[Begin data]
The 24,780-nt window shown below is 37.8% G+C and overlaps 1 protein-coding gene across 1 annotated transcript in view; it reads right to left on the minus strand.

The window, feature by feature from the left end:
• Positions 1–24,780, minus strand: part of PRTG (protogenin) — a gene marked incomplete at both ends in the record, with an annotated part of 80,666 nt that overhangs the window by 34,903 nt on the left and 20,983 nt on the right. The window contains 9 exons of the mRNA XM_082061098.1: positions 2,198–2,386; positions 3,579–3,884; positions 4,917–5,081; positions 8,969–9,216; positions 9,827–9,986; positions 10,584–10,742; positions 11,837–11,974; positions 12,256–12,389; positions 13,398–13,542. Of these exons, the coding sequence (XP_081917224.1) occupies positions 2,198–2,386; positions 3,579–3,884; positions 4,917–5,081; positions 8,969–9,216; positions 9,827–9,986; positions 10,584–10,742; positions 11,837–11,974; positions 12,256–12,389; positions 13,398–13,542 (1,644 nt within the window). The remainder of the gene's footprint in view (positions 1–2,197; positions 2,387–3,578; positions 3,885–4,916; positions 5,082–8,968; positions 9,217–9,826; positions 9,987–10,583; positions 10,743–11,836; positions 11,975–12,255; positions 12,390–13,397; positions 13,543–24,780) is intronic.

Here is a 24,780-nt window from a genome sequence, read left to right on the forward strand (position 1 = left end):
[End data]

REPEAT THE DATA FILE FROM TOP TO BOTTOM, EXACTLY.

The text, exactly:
The 24,780-nt window shown below is 37.8% G+C and overlaps 1 protein-coding gene across 1 annotated transcript in view; it reads right to left on the minus strand.

The window, feature by feature from the left end:
• Positions 1–24,780, minus strand: part of PRTG (protogenin) — a gene marked incomplete at both ends in the record, with an annotated part of 80,666 nt that overhangs the window by 34,903 nt on the left and 20,983 nt on the right. The window contains 9 exons of the mRNA XM_082061098.1: positions 2,198–2,386; positions 3,579–3,884; positions 4,917–5,081; positions 8,969–9,216; positions 9,827–9,986; positions 10,584–10,742; positions 11,837–11,974; positions 12,256–12,389; positions 13,398–13,542. Of these exons, the coding sequence (XP_081917224.1) occupies positions 2,198–2,386; positions 3,579–3,884; positions 4,917–5,081; positions 8,969–9,216; positions 9,827–9,986; positions 10,584–10,742; positions 11,837–11,974; positions 12,256–12,389; positions 13,398–13,542 (1,644 nt within the window). The remainder of the gene's footprint in view (positions 1–2,197; positions 2,387–3,578; positions 3,885–4,916; positions 5,082–8,968; positions 9,217–9,826; positions 9,987–10,583; positions 10,743–11,836; positions 11,975–12,255; positions 12,390–13,397; positions 13,543–24,780) is intronic.

Here is a 24,780-nt window from a genome sequence, read left to right on the forward strand (position 1 = left end):